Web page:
Hush nae, hush nae, dinna fret ye
The black Tinkler winna get ye.
One 19th-century writer acknowledged that such lore resembled “the stories of ghosts and hobgoblins, often so inconsiderably told to children.” But the Gypsy tales, he rushed to add, were true.
Today that folklore fuses with other anxious stories as rumors come in and out of fashion: Stories about Gypsy kidnappers crossbreed with stories about organ-trafficking conspiracies, sex-trafficking conspiracies, and other dark forces. The old tale mutates and adapts. The consequences can be ugly, particularly when people have real-world reasons to feel aggrieved. (Do we need to go over all the reasons Europeans might be looking for scapegoats right now? Particularly in Greece?)
1990: Rumors sweep through Italy that mysterious figures have been stealing children to supply an underground market in human organs. Figures in black ambulances are said to be grabbing girls and boys in broad daylight; kidnappers in fake uniforms are said to be hunting for prey near schools; Gypsy women are said to be pulling children under their billowing skirts while their mothers are distracted, then escaping before anyone realizes what has happened.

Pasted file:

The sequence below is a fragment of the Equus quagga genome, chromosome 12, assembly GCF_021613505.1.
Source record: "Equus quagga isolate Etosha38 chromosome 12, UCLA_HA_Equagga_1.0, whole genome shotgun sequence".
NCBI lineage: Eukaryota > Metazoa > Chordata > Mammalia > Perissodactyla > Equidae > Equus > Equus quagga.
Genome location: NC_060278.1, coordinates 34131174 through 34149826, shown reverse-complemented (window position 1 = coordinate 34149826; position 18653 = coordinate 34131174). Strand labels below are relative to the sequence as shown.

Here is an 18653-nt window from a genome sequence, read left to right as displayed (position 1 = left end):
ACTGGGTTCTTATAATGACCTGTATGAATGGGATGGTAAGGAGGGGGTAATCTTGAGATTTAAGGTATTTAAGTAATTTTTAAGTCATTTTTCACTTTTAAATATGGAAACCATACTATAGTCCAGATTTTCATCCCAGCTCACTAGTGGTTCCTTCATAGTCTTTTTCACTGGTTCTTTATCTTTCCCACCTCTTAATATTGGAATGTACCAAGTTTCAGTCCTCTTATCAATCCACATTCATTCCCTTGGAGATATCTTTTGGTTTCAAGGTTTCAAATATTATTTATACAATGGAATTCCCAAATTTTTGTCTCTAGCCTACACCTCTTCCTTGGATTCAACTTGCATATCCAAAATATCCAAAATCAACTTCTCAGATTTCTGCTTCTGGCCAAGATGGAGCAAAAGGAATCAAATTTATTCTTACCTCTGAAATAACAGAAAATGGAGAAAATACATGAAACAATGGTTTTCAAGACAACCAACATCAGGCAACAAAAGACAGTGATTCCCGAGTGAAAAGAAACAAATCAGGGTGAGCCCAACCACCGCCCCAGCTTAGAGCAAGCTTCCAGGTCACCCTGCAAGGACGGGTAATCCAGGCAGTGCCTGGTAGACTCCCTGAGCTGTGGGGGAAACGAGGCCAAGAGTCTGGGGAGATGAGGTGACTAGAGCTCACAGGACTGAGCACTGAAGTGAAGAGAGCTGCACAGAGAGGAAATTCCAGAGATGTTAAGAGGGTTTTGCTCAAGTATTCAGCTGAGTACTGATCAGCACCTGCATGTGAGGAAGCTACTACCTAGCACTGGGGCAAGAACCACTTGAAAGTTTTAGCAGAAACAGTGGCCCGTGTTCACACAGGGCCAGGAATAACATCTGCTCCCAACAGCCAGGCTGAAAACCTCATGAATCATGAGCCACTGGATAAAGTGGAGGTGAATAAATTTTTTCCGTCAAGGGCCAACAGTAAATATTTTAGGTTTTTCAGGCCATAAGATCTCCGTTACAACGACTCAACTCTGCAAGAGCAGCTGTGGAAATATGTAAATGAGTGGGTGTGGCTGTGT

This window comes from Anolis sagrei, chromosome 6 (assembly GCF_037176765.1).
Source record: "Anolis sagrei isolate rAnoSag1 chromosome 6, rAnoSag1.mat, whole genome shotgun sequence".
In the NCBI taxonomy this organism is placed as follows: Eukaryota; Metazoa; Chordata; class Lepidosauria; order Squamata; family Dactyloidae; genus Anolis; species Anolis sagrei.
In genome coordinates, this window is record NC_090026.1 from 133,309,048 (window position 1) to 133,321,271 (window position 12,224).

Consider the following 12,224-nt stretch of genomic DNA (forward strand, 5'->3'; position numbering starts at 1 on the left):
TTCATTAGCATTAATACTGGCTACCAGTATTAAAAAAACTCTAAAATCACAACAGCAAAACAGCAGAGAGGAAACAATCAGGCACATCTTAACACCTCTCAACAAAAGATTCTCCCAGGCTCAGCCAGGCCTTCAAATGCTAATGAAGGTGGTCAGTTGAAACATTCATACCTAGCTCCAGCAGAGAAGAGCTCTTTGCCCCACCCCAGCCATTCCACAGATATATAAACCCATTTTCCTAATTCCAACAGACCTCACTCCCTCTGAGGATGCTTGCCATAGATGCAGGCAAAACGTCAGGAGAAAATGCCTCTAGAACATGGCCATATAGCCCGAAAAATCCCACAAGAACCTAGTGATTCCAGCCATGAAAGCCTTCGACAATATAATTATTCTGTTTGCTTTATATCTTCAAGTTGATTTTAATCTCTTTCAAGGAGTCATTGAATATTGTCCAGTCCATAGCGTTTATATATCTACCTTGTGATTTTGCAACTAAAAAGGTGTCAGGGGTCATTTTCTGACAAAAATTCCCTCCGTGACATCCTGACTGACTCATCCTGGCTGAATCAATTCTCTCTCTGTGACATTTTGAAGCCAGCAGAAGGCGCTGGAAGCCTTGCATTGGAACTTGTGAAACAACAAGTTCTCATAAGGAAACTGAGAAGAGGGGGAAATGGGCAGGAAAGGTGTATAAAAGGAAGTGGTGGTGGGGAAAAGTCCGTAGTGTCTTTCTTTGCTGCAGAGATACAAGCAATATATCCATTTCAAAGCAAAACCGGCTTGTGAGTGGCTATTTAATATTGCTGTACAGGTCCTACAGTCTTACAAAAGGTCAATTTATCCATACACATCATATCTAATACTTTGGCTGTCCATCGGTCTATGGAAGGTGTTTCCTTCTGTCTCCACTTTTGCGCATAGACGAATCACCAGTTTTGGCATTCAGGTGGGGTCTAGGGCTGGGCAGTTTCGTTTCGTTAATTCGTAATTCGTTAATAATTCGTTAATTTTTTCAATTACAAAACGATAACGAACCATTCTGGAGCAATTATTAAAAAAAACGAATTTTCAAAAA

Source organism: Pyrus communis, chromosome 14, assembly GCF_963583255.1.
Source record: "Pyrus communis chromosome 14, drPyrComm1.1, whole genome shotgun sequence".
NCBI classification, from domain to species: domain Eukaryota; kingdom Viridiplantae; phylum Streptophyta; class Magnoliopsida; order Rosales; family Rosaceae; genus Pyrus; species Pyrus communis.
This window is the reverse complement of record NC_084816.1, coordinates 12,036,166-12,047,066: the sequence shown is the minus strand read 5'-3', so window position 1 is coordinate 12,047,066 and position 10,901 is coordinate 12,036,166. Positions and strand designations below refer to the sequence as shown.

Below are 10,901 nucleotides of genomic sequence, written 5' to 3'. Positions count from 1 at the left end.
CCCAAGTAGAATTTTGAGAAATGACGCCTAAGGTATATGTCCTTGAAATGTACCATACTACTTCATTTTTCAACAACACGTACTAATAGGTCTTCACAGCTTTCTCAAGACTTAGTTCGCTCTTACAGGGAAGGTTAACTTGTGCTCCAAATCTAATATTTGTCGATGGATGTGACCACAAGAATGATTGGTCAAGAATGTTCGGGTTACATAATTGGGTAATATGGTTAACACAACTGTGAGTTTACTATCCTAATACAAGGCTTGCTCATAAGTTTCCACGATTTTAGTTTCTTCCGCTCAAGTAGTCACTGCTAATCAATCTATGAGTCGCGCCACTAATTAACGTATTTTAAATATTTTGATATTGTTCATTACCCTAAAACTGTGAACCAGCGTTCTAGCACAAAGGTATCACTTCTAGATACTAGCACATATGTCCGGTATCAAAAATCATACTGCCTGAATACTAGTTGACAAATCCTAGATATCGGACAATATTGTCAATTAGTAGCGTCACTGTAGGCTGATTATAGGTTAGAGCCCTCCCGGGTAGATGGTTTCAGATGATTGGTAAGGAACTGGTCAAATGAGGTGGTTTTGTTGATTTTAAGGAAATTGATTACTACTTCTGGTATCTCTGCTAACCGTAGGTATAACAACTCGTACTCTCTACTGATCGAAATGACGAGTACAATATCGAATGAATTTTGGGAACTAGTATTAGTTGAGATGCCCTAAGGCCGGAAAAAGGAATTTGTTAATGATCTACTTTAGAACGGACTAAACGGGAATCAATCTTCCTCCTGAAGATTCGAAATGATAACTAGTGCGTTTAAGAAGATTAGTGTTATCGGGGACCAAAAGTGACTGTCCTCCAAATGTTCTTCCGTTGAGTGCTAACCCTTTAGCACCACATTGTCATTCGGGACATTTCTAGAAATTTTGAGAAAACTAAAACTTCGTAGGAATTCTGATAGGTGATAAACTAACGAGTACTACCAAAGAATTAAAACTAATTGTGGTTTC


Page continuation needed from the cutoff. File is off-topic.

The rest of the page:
In Bologna, Véronique Campion-Vincent writes in her book Organ Theft Legends, the fears come to a head, with bloody “punitive expeditions” on Roma camps.
Has a Gypsy ever kidnapped a child? Undoubtedly: There are criminals in every ethnic group. Are any Roma people involved in human trafficking? Sure—though human trafficking is itself a concept clouded by prejudice and urban legends, as the authorities lump genuine coercion together with voluntary but illicit behavior. There is a tendency as well to perceive such activities as more organized, and centralized, than they actually are.